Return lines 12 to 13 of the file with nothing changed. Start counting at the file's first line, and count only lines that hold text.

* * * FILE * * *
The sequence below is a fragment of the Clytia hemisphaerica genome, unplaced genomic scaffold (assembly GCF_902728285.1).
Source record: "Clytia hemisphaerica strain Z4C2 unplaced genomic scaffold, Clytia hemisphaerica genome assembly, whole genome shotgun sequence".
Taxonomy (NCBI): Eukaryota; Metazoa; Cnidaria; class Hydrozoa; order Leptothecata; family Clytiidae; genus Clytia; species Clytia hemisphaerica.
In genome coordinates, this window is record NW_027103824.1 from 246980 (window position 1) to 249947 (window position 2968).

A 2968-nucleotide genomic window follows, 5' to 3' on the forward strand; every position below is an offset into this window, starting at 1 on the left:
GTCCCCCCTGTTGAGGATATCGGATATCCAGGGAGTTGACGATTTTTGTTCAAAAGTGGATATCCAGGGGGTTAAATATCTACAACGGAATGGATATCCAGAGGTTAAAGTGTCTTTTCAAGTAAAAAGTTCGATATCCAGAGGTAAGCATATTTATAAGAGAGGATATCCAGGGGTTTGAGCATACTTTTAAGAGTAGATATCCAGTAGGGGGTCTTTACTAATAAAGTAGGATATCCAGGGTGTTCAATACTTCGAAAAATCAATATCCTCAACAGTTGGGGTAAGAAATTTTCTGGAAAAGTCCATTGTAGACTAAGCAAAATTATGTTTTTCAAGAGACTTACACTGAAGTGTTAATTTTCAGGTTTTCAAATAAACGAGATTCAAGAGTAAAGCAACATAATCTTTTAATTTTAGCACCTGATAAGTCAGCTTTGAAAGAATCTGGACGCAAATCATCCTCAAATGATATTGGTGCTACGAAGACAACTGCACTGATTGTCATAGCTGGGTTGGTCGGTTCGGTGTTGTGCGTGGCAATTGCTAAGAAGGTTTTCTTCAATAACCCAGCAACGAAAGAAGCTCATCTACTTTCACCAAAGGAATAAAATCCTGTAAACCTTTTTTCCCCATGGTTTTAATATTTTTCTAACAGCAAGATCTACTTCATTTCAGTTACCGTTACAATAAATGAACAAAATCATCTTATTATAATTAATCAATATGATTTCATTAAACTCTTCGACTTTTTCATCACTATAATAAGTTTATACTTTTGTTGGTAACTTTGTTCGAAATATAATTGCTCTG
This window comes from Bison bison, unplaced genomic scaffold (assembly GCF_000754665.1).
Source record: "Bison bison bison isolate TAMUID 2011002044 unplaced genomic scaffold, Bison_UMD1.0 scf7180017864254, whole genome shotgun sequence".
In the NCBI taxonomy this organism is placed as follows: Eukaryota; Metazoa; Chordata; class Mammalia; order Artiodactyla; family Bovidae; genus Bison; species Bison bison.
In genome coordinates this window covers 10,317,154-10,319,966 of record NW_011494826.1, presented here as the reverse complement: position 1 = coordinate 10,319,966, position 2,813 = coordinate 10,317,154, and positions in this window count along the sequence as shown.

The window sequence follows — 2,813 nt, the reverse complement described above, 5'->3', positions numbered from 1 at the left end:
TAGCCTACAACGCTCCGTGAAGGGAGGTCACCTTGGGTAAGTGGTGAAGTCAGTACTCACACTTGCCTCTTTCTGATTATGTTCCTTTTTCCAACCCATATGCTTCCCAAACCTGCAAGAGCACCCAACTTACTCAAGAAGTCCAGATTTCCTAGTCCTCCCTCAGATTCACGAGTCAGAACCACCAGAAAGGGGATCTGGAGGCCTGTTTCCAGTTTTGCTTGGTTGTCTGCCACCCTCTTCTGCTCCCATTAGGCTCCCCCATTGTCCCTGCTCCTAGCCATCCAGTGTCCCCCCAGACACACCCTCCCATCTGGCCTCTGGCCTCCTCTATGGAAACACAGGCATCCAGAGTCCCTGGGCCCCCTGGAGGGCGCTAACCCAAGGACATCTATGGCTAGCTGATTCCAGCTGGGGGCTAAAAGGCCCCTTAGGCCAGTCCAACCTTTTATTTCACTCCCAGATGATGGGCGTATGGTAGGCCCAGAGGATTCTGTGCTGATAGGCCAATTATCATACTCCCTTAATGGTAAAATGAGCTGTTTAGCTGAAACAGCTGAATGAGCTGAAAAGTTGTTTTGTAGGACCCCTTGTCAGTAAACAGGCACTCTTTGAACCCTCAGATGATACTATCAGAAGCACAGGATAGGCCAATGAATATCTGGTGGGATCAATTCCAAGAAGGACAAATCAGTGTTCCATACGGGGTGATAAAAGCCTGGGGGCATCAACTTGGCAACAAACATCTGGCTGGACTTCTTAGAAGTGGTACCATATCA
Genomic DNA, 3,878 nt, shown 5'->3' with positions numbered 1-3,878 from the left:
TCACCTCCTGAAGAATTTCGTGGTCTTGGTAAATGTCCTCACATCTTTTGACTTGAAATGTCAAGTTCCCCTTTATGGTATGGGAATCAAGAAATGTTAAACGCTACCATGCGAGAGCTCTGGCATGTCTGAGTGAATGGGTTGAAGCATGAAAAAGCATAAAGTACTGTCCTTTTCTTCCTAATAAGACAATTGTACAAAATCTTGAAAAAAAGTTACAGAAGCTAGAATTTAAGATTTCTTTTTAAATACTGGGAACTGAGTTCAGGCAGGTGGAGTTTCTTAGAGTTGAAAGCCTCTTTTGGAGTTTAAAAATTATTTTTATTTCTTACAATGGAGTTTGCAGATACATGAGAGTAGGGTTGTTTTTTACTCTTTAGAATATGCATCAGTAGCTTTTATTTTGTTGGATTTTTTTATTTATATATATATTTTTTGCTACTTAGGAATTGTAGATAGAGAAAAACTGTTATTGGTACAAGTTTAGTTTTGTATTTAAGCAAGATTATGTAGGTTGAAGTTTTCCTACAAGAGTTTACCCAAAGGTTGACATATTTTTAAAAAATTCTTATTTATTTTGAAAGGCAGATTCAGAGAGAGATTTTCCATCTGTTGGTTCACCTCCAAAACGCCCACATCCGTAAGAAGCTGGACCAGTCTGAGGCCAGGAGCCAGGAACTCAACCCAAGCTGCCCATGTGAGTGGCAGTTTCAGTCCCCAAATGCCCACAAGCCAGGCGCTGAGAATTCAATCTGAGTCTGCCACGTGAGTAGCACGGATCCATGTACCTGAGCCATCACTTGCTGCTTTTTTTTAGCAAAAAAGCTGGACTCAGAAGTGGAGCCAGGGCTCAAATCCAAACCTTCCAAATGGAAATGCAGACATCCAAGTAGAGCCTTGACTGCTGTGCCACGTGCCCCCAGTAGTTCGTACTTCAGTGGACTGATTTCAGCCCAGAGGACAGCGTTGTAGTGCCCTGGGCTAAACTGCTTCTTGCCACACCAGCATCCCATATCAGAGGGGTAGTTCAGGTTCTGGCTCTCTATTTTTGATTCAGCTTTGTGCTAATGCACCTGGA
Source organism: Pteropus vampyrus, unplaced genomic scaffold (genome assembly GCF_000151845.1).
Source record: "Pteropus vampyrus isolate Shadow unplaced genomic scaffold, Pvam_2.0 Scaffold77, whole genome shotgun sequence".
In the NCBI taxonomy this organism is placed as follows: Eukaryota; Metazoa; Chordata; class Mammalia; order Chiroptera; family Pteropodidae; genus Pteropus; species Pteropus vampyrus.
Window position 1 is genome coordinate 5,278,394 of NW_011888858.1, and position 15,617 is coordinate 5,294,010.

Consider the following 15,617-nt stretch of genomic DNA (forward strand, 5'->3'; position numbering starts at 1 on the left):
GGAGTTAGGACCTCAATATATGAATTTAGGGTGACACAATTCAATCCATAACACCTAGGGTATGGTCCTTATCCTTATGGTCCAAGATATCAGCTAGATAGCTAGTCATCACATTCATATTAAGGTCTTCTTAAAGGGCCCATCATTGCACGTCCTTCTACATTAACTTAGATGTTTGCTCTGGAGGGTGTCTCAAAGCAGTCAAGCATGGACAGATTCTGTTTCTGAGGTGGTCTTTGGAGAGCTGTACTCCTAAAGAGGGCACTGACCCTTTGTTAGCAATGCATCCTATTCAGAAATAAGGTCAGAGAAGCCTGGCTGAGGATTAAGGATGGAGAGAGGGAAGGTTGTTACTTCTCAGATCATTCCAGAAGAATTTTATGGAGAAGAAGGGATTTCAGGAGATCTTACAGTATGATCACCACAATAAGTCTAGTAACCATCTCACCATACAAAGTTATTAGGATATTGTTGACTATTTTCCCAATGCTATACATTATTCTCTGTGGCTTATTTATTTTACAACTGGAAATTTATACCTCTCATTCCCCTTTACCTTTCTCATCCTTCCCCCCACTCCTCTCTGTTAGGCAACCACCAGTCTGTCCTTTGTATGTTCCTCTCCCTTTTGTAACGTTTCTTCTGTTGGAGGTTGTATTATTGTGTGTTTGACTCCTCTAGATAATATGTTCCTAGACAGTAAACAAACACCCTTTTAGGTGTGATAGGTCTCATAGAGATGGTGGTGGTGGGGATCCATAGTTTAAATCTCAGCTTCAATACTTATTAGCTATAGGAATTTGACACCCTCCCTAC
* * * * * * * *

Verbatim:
TAGCCTACAACGCTCCGTGAAGGGAGGTCACCTTGGGTAAGTGGTGAAGTCAGTACTCACACTTGCCTCTTTCTGATTATGTTCCTTTTTCCAACCCATATGCTTCCCAAACCTGCAAGAGCACCCAACTTACTCAAGAAGTCCAGATTTCCTAGTCCTCCCTCAGATTCACGAGTCAGAACCACCAGAAAGGGGATCTGGAGGCCTGTTTCCAGTTTTGCTTGGTTGTCTGCCACCCTCTTCTGCTCCCATTAGGCTCCCCCATTGTCCCTGCTCCTAGCCATCCAGTGTCCCCCCAGACACACCCTCCCATCTGGCCTCTGGCCTCCTCTATGGAAACACAGGCATCCAGAGTCCCTGGGCCCCCTGGAGGGCGCTAACCCAAGGACATCTATGGCTAGCTGATTCCAGCTGGGGGCTAAAAGGCCCCTTAGGCCAGTCCAACCTTTTATTTCACTCCCAGATGATGGGCGTATGGTAGGCCCAGAGGATTCTGTGCTGATAGGCCAATTATCATACTCCCTTAATGGTAAAATGAGCTGTTTAGCTGAAACAGCTGAATGAGCTGAAAAGTTGTTTTGTAGGACCCCTTGTCAGTAAACAGGCACTCTTTGAACCCTCAGATGATACTATCAGAAGCACAGGATAGGCCAATGAATATCTGGTGGGATCAATTCCAAGAAGGACAAATCAGTGTTCCATACGGGGTGATAAAAGCCTGGGGGCATCAACTTGGCAACAAACATCTGGCTGGACTTCTTAGAAGTGGTACCATATCA
Genomic DNA, 3,878 nt, shown 5'->3' with positions numbered 1-3,878 from the left: